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Natural state and human emission

Anthracene is used as an intermediate compound for the manufacturing of dyes and polyradicals used to make resins. It may also be used as a diluent for wood protection products, an insecticide, or a fungicide. Furthermore, anthracene is an organic cristallized photoconductor used in electrophotography.

In the nature, anthracene can be found to a small degree in fossil fuels (12 g/kg of coal). It is also present in fuel (100 to 300 mg/L) and petrol (1.55 mg/L, to 2,6 mg/L in high-octane petrols)[1].

The main sources of anthropic emissions are the following:

  • tailpipes of car motors (0.02 to 6.45 μg/m3)[2];
  • cokefaction and gaseifaction of coal and more generally emissions of coal kilns and fuel kilns;
  • purification of petrol;
  • use of impregnation oils for wood treatment;
  • production of asphalt for roads covering;
  • smoke of wood coal;
  • combustion of pneumatic wastes (rubber).


In water, anthracene is easily adsorbed on particles in suspension. However, it may also volatilize in the same time, which means its final amount is the result of two processes in competition. In soils, anthracene does not move very much: it may volatilizy on moist soils, but only very little on dry soils.[3]

In distilled water, anthracene is destroyed by photolysis in several hours when it is exposed to natural light. However, the substance is not biodegradable: after 28 days in living organisms, only 1.9% of the substance is destroyed.[4]

Anthracene may also accumulate in aquatic organisms, with a ratio of absorption speed to elimination speed equal to 10,000 for some organisms.[5][6][7]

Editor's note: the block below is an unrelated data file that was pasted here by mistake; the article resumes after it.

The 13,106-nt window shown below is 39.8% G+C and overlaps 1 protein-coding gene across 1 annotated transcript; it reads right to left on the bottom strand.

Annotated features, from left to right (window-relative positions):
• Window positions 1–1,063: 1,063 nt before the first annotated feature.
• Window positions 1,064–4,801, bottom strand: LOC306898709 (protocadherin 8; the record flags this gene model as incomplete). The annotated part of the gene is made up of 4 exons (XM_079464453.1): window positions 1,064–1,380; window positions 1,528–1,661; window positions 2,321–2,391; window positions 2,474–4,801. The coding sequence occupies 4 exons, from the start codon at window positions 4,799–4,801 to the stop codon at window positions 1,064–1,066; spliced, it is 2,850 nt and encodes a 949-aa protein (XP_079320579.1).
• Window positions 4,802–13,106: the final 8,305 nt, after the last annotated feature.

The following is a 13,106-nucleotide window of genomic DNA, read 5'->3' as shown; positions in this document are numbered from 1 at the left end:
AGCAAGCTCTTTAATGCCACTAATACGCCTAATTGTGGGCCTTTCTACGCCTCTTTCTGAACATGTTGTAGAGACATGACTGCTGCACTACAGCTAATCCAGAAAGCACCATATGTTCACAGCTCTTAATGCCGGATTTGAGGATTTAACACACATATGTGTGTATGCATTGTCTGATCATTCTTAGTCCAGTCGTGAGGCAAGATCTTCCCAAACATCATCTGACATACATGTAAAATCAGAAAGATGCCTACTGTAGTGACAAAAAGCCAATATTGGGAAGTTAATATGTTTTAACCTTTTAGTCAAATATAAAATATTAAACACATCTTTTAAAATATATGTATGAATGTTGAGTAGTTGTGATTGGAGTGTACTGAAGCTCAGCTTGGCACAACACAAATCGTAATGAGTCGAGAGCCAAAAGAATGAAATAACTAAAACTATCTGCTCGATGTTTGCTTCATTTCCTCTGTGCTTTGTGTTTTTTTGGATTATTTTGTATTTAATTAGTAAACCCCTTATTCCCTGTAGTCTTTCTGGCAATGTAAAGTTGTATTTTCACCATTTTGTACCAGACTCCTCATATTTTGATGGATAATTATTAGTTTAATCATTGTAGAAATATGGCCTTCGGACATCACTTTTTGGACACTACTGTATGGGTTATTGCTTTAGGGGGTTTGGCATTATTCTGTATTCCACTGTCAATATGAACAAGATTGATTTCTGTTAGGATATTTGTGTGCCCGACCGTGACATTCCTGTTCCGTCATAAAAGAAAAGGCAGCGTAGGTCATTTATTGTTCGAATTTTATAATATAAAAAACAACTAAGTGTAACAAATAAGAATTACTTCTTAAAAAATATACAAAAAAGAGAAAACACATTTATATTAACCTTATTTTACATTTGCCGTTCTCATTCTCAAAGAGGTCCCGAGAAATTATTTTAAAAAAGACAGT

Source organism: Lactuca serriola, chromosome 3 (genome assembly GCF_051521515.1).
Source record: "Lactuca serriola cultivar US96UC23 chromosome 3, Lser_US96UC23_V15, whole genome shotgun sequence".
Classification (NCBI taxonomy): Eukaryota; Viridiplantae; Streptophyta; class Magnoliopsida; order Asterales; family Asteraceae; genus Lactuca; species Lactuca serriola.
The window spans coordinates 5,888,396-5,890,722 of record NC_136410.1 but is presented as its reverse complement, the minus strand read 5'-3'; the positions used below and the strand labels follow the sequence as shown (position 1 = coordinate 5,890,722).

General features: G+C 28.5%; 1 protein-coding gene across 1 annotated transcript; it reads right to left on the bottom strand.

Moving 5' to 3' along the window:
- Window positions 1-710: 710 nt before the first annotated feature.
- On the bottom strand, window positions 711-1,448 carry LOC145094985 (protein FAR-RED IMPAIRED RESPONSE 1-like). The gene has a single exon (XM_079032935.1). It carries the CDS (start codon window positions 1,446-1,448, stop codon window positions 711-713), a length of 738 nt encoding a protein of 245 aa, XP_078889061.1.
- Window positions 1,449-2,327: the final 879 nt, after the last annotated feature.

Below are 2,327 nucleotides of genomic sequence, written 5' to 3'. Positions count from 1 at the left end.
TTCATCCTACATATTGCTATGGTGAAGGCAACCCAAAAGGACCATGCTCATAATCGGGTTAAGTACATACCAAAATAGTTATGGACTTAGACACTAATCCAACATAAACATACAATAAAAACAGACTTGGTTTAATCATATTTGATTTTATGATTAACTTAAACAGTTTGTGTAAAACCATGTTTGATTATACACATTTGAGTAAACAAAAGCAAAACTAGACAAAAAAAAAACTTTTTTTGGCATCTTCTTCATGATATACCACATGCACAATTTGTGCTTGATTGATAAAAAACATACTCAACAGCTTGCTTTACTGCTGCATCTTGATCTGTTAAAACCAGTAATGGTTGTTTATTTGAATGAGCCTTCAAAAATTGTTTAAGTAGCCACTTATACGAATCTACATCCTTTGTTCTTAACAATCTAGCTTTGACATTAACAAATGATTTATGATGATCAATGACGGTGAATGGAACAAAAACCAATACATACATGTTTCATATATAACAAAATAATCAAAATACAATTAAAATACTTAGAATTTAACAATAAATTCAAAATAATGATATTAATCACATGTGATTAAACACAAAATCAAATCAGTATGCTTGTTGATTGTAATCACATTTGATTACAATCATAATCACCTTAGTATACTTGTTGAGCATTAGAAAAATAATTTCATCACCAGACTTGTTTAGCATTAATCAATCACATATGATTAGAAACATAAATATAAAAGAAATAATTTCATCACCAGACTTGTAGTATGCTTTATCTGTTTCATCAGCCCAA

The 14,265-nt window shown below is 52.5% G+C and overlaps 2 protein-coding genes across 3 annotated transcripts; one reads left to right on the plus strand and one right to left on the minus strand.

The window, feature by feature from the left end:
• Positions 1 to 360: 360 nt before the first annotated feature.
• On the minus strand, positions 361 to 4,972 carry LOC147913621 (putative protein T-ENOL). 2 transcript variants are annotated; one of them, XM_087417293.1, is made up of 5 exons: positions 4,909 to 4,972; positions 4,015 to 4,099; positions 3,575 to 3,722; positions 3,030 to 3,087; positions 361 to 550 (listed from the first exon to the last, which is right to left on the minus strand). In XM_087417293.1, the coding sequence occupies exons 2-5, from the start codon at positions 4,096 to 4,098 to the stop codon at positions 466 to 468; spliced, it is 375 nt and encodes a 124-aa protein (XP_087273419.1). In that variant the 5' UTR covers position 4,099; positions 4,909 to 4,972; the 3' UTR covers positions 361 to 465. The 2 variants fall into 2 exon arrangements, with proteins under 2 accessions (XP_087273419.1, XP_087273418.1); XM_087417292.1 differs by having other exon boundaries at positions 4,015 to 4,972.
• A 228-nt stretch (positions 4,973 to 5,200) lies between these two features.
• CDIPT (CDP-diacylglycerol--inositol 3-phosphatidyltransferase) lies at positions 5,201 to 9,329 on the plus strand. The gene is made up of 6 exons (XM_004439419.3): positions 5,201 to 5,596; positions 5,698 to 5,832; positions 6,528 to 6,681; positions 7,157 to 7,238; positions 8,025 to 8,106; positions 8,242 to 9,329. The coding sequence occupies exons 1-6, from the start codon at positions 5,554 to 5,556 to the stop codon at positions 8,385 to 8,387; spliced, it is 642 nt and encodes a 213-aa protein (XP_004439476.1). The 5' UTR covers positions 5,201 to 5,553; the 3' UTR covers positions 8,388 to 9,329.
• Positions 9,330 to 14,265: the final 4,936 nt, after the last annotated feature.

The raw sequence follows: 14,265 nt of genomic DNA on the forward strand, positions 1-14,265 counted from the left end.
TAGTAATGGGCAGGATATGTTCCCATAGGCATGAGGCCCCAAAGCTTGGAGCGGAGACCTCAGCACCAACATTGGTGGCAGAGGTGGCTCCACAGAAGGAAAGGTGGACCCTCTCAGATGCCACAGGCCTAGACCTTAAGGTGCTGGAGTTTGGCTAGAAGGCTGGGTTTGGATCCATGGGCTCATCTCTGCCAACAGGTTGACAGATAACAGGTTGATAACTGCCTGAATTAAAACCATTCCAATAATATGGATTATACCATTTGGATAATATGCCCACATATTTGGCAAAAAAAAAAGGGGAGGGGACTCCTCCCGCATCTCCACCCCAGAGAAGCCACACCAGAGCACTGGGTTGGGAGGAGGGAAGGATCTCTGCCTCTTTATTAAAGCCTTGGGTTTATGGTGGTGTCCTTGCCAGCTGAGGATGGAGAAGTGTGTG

Effects on health


  1. Verschueren K. (1996) - Anthracene. Handbook of Environmental Data on Organic Chemicals. New York, Van Nostrand Reinhold Co. 3rd Ed, pp. 214-217
  2. OMS IPCS (1998) - Environmental Health Criteria 202: Selected Non-Heterocyclic Policyclic Aromatic Hydrocarbons. World Health Organisation, International Programme on Chemical Safety. [1]
  3. HSDB (2001) - Polycyclic Aromatic Hydrocarbons - Anthracene. Hazardous Substances Data Bank, National Library of Medicine. [htpp://]
  4. Callahan M.A., Slimak M.W., Gabel N.W., May I.P., Fowler C.F., Freed J.R., Jennings P., Durfee R.L., Whitmore F.C., Maestri W.R., Mabey B.R. and Holt B.R. (1979) - Water-related environmental fate of 129 priority pollutants Volume II. Halogenated aliphatic hydrocarbons, halogenated ethers, monocyclic aromatics, phtalates esters, polycyclic aromatic hydrocarbons, nitrosamines, miscellaneous compounds. United States Environmental Protection Agency. Washington, DC. EPA-440/4-79-029b.
  5. Spacie A., Landrum P. and Leversee G. (1983) - Uptake, depuration, and biotransformation of anthracene and benzo[a]pyrene in bluegill sunfish. Ecotoxicol Environ Saf, 7, 330-341.
  6. Linder G., Bergman H. and Meyer J. (1985) - Anthracene bioconcentration in rainbow-trout during single-compound and complex-mixture exposures. Environ Toxicol Chem, 4, 549-558.
  7. CITI (1992) - Biodegradation and Bioaccumulation data of existing chemicals based on the CSCL Japan. Chemicals Inspection and Testing Institute. Japan. October 1992.